Republican presidential candidate Mitt Romney speaks at a campaign stop… (Jay LaPrete, Associated…)
DELAWARE, Ohio — The abortion issue returned to the fore of the presidential campaign Wednesday as Mitt Romney reaffirmed his opposition and said he would act from the White House to reduce the incidence of abortion in the United States and around the world.
"I think I've said time and again, I'm a pro-life candidate. I'll be a pro-life president," the Republican presidential nominee told reporters at a campaign stop in this central Ohio suburb.
"The actions I'll take immediately are to remove funding for Planned Parenthood. It will not be part of my budget," Romney said. "And also I've indicated I'll reverse the Mexico City position of the president. I will reinstate the Mexico City policy."
That was a reference to a ban on taxpayer funding for international groups that perform abortions or provide abortion counseling, a policy named after the city where it was announced. The ban has routinely been repealed under Democratic presidents and reinstated under Republicans.
The abortion issue, which became a brief focal point of the presidential campaign over the summer, resurfaced after a Romney interview with the Des Moines Register in which he seemed to downplay its import. He told the newspaper that there was "no legislation with regards to abortion that I'm familiar with that would become part of my agenda."
Soon after his remarks were posted online Tuesday, a Romney spokeswoman told the Associated Press, "Mitt Romney is proudly pro-life, and he will be a pro-life president."
"Gov. Romney would of course support legislation aimed at providing greater protections for life," spokeswoman Andrea Saul said.
Weighing in from the White House on Wednesday, President Obama accused Romney of deliberately fuzzing up his position. "Four weeks before the election, he is trying to cloud the question when it comes to women's right to control their own healthcare decisions," Obama said in an ABC News interview.
"The one thing that I think people — Republicans as well as Democrats — can say is that there has been consistency with me from the time that I started running for president to today," said Obama, who took the day off the campaign trail. "And there will be consistency all the way through the next four years of my presidency. People will know where I stand, what I believe, what I'm fighting for. And that's part of leadership."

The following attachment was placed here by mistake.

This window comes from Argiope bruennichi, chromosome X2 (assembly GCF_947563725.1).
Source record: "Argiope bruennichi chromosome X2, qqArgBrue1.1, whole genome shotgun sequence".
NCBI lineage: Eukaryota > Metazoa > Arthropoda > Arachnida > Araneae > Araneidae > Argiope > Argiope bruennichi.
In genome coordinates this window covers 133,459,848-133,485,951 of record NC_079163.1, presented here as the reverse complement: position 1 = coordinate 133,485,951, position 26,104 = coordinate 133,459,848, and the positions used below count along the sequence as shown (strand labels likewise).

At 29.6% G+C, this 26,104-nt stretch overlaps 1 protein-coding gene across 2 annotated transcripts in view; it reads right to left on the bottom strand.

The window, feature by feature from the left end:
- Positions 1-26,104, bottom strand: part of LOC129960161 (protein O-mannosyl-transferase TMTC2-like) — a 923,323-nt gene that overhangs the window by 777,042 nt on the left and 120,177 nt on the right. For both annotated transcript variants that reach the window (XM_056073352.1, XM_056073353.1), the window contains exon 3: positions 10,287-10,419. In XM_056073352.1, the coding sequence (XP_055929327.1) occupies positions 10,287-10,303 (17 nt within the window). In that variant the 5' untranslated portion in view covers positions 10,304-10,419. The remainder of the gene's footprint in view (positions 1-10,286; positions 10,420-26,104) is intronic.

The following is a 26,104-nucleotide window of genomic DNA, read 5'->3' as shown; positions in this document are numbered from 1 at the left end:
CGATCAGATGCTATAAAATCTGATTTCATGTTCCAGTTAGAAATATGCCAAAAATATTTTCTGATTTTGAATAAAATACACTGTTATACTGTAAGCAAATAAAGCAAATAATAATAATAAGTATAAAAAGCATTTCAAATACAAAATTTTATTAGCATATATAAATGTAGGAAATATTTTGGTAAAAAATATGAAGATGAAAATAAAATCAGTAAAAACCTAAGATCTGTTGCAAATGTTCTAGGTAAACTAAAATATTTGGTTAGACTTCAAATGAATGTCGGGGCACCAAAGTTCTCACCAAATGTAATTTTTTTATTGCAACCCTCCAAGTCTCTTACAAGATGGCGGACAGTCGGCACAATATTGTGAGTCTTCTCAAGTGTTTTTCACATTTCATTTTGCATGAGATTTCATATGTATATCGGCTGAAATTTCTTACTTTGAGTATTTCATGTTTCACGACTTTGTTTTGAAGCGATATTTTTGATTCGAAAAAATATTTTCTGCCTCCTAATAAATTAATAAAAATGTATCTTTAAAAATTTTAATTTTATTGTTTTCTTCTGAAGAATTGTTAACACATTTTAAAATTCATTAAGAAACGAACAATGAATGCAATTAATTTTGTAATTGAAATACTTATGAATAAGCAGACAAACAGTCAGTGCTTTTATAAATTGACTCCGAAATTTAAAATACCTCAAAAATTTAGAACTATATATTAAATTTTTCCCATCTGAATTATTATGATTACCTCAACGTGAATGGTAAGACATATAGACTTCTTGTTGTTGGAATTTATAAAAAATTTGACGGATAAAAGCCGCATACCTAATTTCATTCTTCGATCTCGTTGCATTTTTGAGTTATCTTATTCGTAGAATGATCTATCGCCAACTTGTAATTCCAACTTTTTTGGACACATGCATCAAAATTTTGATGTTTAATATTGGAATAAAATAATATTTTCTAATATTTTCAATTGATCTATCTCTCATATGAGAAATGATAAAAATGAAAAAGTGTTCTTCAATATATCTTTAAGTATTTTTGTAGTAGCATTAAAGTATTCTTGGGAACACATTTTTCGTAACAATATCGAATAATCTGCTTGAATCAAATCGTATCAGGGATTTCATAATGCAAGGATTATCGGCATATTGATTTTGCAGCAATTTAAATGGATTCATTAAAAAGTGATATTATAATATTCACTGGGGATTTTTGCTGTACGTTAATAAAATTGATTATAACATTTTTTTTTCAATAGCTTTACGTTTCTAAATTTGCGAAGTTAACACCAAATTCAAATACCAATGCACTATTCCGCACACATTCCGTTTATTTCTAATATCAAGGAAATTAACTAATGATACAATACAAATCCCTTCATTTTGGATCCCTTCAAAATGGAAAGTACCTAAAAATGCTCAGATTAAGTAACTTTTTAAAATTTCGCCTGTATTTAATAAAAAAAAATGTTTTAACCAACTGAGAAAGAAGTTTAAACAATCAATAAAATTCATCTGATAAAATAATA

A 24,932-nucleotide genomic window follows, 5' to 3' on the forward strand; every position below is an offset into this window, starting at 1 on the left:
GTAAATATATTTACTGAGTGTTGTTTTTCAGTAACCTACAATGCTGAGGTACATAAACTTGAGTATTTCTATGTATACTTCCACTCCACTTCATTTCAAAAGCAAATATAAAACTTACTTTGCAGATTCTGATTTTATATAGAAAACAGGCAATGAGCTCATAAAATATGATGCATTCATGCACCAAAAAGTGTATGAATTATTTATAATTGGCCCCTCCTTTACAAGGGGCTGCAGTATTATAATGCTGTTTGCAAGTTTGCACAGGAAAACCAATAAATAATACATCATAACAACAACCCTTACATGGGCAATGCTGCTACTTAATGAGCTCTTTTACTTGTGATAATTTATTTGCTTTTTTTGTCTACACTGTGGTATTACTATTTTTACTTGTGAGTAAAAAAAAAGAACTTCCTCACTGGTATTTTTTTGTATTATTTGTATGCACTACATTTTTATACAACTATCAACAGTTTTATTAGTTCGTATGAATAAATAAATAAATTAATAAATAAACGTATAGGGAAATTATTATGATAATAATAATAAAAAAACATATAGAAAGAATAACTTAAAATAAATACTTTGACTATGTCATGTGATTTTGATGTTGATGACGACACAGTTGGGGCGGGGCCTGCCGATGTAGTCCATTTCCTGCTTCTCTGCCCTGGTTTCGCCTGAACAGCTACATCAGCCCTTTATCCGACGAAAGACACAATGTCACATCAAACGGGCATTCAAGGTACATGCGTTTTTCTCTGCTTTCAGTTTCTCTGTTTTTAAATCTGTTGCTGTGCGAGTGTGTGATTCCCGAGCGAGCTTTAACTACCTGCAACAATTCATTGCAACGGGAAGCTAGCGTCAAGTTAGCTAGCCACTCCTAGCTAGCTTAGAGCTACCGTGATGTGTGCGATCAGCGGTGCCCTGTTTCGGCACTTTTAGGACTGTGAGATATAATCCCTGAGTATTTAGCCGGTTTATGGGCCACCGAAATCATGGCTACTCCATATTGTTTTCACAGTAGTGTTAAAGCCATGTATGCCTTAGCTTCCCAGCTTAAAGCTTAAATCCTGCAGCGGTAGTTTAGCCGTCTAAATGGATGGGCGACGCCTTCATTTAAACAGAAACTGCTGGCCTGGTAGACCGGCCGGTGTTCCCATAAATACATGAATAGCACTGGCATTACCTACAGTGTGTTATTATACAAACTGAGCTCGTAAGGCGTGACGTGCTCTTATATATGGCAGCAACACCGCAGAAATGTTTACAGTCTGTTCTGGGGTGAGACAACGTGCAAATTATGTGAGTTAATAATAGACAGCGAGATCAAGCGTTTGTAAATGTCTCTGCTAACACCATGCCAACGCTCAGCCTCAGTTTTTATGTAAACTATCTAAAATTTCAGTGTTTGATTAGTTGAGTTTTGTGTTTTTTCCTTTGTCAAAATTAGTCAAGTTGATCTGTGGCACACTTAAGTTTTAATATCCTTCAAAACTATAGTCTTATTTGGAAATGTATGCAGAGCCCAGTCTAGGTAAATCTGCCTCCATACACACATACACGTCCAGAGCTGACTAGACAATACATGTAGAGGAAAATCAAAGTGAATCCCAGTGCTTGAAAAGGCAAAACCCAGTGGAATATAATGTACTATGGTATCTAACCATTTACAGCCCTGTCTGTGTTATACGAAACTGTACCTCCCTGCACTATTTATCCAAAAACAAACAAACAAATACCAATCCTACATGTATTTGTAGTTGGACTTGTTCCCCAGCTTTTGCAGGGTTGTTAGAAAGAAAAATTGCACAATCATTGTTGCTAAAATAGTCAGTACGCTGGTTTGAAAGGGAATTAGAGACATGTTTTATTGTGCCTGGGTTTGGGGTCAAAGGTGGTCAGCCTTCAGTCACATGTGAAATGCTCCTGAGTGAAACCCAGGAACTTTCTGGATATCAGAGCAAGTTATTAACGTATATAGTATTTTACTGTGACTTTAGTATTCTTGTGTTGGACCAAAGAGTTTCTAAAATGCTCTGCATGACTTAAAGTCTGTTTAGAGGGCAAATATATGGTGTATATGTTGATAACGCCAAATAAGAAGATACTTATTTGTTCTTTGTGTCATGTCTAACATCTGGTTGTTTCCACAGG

As the governor of left-leaning Massachusetts, Romney supported legal abortion — one reason he has been viewed with distrust by many social conservatives. He took a firm antiabortion stance during the Republican primaries both times he ran for president, opposing abortion in all instances except for cases involving rape or incest or to save the life of the mother.
Romney said he would appoint Supreme Court justices he hoped would overturn Roe vs. Wade, the decision legalizing abortion, and said in a 2007 debate that if Congress passed an abortion ban, "I'd be delighted to sign that bill."
Social conservatives pointedly reminded Romney of that position Wednesday. The Susan B. Anthony List, an antiabortion group, distributed an article Romney wrote vowing to prohibit federal funding for Planned Parenthood and backing legislation that would "protect unborn children who are capable of feeling pain from abortion." In the June 2011 article, Romney also reiterated his support for overturning Roe vs. Wade.
"We have full confidence that as president, Gov. Romney will stand by the pro-life commitments," said Marjorie Dannenfelser, president of the group.
But Romney's positions on abortion and birth control have alienated more moderate women, contributing to a gender gap that has benefited Obama. Romney has worked to make up some of that ground in the aftermath of his strong debate performance last week.
The abortion issue flared over the summer after Republican Rep. Todd Akin of Missouri, a candidate for U.S. Senate, said women had the ability to avoid pregnancy in cases of "legitimate" rape. Romney was among Republicans who urged Akin to quit the Senate race, to no avail.
Mehta reported from Delaware, Ohio, and Barabak from Los Angeles. Michael A. Memoli in Washington contributed to this report.